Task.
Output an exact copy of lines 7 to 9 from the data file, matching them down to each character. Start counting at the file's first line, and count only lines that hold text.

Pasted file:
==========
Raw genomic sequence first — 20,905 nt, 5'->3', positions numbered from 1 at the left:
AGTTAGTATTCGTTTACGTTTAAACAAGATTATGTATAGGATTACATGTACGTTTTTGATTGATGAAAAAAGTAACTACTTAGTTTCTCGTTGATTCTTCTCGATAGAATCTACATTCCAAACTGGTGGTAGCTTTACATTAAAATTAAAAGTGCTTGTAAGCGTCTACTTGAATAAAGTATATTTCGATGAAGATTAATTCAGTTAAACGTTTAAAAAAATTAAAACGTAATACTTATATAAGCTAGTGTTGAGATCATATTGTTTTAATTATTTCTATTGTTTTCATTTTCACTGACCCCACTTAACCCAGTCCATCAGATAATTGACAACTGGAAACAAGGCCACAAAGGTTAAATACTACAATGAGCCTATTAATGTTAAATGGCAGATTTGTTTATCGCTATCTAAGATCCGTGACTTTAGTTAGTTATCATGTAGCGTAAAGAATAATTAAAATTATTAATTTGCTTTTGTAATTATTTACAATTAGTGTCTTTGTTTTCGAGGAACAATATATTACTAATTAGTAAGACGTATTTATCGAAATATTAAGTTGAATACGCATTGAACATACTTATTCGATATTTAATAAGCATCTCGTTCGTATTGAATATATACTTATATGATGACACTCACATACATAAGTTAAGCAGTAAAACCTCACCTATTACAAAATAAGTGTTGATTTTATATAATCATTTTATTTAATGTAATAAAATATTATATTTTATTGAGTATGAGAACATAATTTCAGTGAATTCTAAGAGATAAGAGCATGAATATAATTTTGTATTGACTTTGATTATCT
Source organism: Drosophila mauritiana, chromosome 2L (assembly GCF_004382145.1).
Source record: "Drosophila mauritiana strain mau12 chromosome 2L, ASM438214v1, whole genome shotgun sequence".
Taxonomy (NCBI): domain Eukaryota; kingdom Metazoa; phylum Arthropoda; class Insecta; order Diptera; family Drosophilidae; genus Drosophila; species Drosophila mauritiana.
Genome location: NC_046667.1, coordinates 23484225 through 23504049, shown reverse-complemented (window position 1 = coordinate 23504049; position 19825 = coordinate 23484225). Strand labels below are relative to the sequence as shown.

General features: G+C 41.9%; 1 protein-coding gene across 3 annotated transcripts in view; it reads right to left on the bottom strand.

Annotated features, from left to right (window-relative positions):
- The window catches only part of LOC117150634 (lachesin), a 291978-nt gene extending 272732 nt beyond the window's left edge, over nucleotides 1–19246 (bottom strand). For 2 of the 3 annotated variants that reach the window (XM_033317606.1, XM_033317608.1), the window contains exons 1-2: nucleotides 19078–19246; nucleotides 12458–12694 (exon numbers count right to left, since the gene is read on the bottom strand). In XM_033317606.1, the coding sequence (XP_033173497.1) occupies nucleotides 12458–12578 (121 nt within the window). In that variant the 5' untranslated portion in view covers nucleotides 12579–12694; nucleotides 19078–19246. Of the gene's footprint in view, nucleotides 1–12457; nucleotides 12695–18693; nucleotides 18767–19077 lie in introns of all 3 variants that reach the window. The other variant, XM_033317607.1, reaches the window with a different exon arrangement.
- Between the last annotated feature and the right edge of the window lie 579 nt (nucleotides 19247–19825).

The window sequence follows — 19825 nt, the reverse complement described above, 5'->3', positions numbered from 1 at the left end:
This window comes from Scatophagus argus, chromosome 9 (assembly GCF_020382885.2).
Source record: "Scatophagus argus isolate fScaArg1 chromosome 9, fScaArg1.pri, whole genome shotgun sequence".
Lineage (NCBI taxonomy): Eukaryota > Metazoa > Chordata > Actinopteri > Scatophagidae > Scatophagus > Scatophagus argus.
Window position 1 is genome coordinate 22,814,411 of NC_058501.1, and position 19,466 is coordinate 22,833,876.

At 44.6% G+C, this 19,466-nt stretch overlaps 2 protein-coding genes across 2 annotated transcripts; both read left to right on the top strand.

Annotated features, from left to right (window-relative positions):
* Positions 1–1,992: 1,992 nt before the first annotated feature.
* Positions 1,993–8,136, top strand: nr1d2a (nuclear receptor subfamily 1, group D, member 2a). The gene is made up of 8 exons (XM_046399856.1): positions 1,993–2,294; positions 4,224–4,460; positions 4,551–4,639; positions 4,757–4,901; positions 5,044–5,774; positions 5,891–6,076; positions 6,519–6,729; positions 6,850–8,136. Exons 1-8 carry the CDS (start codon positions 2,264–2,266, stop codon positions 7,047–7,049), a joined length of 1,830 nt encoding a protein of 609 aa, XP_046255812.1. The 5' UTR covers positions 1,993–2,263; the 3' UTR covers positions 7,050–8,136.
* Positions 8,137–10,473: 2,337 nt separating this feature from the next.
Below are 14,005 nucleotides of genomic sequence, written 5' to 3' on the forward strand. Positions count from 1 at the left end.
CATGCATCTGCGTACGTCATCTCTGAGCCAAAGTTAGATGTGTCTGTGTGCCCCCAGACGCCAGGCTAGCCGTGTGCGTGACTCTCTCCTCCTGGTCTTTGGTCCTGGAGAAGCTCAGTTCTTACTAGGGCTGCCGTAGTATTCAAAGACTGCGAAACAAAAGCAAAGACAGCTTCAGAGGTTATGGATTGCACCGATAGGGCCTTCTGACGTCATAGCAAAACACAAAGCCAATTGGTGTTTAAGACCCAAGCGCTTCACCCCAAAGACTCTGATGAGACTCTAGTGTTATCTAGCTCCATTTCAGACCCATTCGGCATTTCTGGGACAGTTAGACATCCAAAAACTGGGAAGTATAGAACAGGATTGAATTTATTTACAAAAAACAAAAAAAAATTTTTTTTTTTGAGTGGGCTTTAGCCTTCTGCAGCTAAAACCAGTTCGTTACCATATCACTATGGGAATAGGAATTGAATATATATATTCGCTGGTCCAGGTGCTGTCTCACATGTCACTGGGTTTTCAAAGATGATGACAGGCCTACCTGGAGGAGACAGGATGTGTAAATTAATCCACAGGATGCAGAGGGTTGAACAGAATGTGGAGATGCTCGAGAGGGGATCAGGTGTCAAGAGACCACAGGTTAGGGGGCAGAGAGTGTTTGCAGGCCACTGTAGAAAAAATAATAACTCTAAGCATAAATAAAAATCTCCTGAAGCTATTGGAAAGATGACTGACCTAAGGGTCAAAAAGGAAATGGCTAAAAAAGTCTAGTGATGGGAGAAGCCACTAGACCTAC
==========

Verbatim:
General features: G+C 41.9%; 1 protein-coding gene across 3 annotated transcripts in view; it reads right to left on the bottom strand.

Annotated features, from left to right (window-relative positions):
- The window catches only part of LOC117150634 (lachesin), a 291978-nt gene extending 272732 nt beyond the window's left edge, over nucleotides 1–19246 (bottom strand). For 2 of the 3 annotated variants that reach the window (XM_033317606.1, XM_033317608.1), the window contains exons 1-2: nucleotides 19078–19246; nucleotides 12458–12694 (exon numbers count right to left, since the gene is read on the bottom strand). In XM_033317606.1, the coding sequence (XP_033173497.1) occupies nucleotides 12458–12578 (121 nt within the window). In that variant the 5' untranslated portion in view covers nucleotides 12579–12694; nucleotides 19078–19246. Of the gene's footprint in view, nucleotides 1–12457; nucleotides 12695–18693; nucleotides 18767–19077 lie in introns of all 3 variants that reach the window. The other variant, XM_033317607.1, reaches the window with a different exon arrangement.